This unclear separation should raise concerns about the unwitting or deliberate assistance of foreign entities when engaging with Indian entities who are stakeholders in the strategic weapons programme. Illicit procurement of dual-use items intended for use in the Indian strategic weapons programme is a dimension of activity difficult to assess.
Nonetheless, this study confirms that such behaviour has occurred in the past and may have waned in recent years as indigenous capabilities increase and India’s ability to procure items from abroad has increased.
The report also identifies and characterises entities involved in India’s strategic weapons programme. KCL’s report is an essential update on the record of Indian entities and will be of interest to government and private sector customers dealing with proliferation issues, particularly with regards to sensitive and dual-use items headed for end-users in India.
This report shall be read carefully by the 48 participating governments of NSG before they meet in Bern in few days.
Alarmingly, 243 entities have contributed to India’s strategic nuclear and missile programmes as key weapon stakeholders, unsafeguarded nuclear fuel cycle entities, defence supply chain entities, developers of auxiliary systems such as vehicles, and entities conducted dual-use research of concern.
There is a wider and deeper network of suppliers and researchers involved in this system. India’s strategic weapons complex has explored and developed additional weapons systems that could be made nuclear-capable should there be political will.
Historically, periods of capability breakout occurred around India’s milestone nuclear tests in 1974 and 1998. In such instances, the initiative of the strategic weapons complex in developing technology demonstrators, has pre-empted political decision making to adopt such technologies as military capabilities.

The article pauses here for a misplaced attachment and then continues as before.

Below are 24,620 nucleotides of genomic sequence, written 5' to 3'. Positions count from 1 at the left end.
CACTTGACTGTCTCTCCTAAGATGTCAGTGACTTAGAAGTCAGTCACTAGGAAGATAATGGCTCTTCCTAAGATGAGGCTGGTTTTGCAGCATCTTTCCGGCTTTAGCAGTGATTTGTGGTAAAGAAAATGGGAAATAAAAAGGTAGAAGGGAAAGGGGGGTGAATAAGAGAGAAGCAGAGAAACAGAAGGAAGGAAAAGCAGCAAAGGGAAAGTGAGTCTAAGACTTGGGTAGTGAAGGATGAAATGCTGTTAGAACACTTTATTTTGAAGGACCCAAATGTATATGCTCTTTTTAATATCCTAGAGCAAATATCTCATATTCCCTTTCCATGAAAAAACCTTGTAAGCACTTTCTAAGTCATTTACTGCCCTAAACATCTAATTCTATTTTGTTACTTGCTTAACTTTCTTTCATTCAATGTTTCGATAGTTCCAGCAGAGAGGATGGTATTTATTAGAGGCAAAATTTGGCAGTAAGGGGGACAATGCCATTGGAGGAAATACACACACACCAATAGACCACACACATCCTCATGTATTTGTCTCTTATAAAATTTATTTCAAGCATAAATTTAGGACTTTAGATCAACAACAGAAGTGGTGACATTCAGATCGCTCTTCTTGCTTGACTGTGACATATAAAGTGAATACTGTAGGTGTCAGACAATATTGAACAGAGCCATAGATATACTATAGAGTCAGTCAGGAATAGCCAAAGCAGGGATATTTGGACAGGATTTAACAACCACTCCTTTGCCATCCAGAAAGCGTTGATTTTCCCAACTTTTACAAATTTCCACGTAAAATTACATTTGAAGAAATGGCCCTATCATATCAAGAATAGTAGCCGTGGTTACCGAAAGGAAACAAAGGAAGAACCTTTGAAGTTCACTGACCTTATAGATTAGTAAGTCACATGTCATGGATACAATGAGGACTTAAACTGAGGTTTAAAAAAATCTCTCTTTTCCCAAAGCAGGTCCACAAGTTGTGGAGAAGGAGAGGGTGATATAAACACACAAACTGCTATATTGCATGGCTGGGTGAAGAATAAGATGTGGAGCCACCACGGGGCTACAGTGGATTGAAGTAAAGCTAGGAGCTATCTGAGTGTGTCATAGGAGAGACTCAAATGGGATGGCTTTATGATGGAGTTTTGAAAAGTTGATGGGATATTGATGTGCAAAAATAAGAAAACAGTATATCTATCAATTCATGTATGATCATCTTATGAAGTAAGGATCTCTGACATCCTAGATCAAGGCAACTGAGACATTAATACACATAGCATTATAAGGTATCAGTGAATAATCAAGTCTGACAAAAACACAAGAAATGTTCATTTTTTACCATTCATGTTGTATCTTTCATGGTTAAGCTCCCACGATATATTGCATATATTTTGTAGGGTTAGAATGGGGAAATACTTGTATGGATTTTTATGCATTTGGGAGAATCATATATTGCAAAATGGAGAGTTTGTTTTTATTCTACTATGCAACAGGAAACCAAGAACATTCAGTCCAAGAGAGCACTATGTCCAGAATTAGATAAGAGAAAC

India has invested in new special fissile material production facilities. This large unsafeguarded nuclear fuel cycle encompasses a number of entities performing dual civil and military functions. India has used informal forums such as the High Energy Materials Society of India or Indian National Society for Aerospace and Related Mechanisms as potential spaces for Indian strategic weapons scientists to meet and exchange ideas with foreign scientists.
The process of Indian science developments taking the lead over policy direction is why India’s technological latency should raise concerns. Furthermore, an acute nuclear crisis in South Asia would see India mobilise its science and technology potential to undergo a new massive expansion of nuclear capabilities – a third breakout.
Indian Navy is on its way to build a naval nuclear deterrent of at least six nuclear powered submarines by 2022 that will carry more weapons than French and British navies combined. The Indian government’s support for its domestic industry in the face of international sanctions and technology denial has continued since the normalisation of trade relations in 2008 with exceptional American help. The US won a trade waiver to India that year which has allowed it to sign a dozen nuclear deals since then.
Continued special treatment threatens to erode the interlinked non-proliferation regime by demonstrating the viability of achieving nuclear weapon state status outside the NPT and the possibility of Indian reintegration without significant concessions.
This exceptionalism begs the question: how can the abnormalities in the non-proliferation regime be addressed and the technological apartheid can end?
The nuclear-haves are running with the hares and hunting with the hounds.